If you’ve been following the Indoob for the greater part of the year thus far, you would know that I’m always on the look out for music that sounds as though it belonged to a previous era, like the 50’s, 60’s and 70’s. A particular soul and/or funk sound that I would probably trade the Internet for in order to literally go back in time to enjoy it first hand. I think that would also mean I’d have to experience polyester and bell bottoms… but its okay. I’m sure I could rock them well. At least my hair would be ready too.
I first heard about Melanie Fiona last year while she was still, uh “new.” I saw her perform on Carson Daly’s late night show and kept telling myself “write down her name.” Sad to say, I never did and I forgot. I loved what I heard and saw, and wanted more but couldn’t remember her name.
But thanks to Amazon.com recommendations and a special shout out to an old high school friend, Sara, who apparently has a cool gig at a radio station. A couple weeks ago, during my search for new music, I was at a crossroads narrowing down artists and who I would spend my money on. Sara said some good things about Melanie Fiona which pretty much solidified the vote, and I’m here to say that I agree. So thanks again, Sara.
So what’s so great about Fiona? Well her voice, most importantly. This is what singing should sound like. Her voice doesn’t sound the same in every song, in a word: versatility. A more dramatic example would be hearing the difference in Maxwell’s voice when he sings “Pretty Wings.” But I’m gonna get lost on a tangent talking about him so let’s stop while we’re ahead. But voice is important to me. If I hear your song on the radio, I don’t want to question: “Is that so-and-so… or so-so-and-so?” My favorite artists stand out, and have a very recognizable voice. Yet I’m still not quite a Macy Gray fan. I’m just saying, maybe not my style.
But speaking of style, she’s definitely of the “old school” variety. I think you can tell when some of these singers (and songwriters) grow up listening to the sounds of yesteryear. Not only do they sing like they belong on a 60’s stage, but their band sounds that way too. I really think it has to do with the use of horns, among other instruments, and a particular beat. While I don’t really like to compare, the first time I listened to her album, it reminded me of Solange Knowels, which isn’t really a bad thing, but I like Melanie better. No offense.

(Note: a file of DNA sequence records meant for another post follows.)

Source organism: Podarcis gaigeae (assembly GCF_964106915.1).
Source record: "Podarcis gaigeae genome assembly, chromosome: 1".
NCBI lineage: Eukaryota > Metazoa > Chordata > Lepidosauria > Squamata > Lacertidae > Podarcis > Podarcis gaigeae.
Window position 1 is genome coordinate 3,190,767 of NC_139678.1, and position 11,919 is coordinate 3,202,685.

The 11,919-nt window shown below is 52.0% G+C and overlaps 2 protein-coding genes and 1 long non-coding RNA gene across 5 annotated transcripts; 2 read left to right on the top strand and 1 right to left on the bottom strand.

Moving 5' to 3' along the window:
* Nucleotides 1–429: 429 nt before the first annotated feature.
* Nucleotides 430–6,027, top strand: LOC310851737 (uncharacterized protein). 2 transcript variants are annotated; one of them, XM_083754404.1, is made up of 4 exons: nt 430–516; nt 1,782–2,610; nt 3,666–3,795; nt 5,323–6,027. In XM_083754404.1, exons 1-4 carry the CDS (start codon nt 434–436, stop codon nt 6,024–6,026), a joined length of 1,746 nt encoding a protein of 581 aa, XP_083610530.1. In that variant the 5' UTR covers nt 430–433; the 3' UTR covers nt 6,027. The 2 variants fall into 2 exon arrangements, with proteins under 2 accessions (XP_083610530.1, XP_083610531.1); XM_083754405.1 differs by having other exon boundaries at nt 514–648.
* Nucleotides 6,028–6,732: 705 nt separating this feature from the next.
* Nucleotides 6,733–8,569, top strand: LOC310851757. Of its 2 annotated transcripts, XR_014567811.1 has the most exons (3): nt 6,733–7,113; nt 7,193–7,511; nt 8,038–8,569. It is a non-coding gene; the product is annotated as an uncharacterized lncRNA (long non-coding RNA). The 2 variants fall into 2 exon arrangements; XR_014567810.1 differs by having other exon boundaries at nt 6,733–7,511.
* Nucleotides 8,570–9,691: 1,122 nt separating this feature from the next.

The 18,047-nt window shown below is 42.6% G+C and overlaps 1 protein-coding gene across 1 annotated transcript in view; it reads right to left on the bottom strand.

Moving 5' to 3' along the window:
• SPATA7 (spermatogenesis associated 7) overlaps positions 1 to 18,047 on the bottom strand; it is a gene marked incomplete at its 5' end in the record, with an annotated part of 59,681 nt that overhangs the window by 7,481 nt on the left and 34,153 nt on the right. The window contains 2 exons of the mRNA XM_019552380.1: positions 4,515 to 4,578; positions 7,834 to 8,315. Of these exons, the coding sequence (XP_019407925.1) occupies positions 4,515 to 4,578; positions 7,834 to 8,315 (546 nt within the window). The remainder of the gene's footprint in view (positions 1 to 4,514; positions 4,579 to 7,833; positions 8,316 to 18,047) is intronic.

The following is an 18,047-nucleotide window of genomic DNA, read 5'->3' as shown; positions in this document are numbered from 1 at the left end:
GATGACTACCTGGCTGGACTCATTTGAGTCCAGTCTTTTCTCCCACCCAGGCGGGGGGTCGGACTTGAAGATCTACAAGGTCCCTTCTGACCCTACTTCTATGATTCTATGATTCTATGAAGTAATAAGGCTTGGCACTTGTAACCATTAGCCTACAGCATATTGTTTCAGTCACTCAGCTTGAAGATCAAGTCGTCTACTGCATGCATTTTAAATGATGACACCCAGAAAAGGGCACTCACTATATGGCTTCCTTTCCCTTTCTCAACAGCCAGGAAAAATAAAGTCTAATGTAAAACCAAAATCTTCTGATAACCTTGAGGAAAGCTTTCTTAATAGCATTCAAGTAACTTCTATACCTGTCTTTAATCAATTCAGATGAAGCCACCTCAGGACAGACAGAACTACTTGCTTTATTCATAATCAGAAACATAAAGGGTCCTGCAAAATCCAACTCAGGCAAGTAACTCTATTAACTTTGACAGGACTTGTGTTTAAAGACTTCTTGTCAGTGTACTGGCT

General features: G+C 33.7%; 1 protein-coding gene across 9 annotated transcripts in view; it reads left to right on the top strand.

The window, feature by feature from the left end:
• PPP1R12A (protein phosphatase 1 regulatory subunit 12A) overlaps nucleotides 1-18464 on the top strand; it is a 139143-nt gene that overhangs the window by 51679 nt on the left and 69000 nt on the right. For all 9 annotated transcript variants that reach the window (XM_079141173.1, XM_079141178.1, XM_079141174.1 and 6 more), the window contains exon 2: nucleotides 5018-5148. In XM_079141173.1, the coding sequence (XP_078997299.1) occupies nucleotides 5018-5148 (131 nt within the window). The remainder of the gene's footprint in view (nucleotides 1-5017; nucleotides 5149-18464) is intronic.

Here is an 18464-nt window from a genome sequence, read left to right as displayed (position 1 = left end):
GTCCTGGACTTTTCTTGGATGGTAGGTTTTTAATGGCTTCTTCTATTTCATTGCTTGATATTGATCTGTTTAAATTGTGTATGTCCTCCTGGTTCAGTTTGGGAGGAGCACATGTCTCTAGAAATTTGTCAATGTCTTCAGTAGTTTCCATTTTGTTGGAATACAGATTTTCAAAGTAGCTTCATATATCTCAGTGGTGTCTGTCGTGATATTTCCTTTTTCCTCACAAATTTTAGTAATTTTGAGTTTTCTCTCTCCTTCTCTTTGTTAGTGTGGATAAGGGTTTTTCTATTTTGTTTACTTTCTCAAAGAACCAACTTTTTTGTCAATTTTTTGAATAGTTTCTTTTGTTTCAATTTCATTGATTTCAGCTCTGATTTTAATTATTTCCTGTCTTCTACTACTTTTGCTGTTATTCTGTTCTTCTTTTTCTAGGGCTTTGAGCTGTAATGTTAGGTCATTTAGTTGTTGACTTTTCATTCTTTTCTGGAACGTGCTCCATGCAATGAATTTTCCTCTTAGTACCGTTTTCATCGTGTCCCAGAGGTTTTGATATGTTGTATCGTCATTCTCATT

A few of her songs are more contemporary, and actually a few of them go along more towards the reggae side. I’m not hating on that whatsoever. I’m a fan of Bob Marley, so how can I? These songs aren’t my favorite, but I’m not likely to skip over them either.
The songs that seem to get the heaviest rotation are “Johnny” and “Walk on By.” These are the songs that have that retro feel that I love. These songs are fast, fun, and tell an interesting story. Not necessarily happy stories, but storytelling nonetheless is another thing I love in music. By the way, “Please Don’t Go (Cry Baby)” sounds like a song stolen from the Supremes, and that gets two thumbs up from me. And how can I not mention “Give It to Me Right” which has an excellent sample from The Zombies “Time of the Season.” I love that song. In fact, I think I will possibly rewrite a scene in a screenplay I’ve been working on and change The Zombies song into Fiona’s song. Maybe. “Monday Morning” gets a lot of repeats too.
Going back to Maxwell for a second, she is touring with him at certain locations. Check out Maxwell’s site (www.musze.com) for more info. If they were coming to my town, I would’ve had my ticket yesterday ago. And actually, Maxwell is coming to my area with Jill Scott. I have nothing against her, but I’m not as interested in seeing her as I am in seeing Melanie. The irony is, even now, I have yet to watch any of Melanie’s music videos. I know there are a few out there. But sooner than later that will change.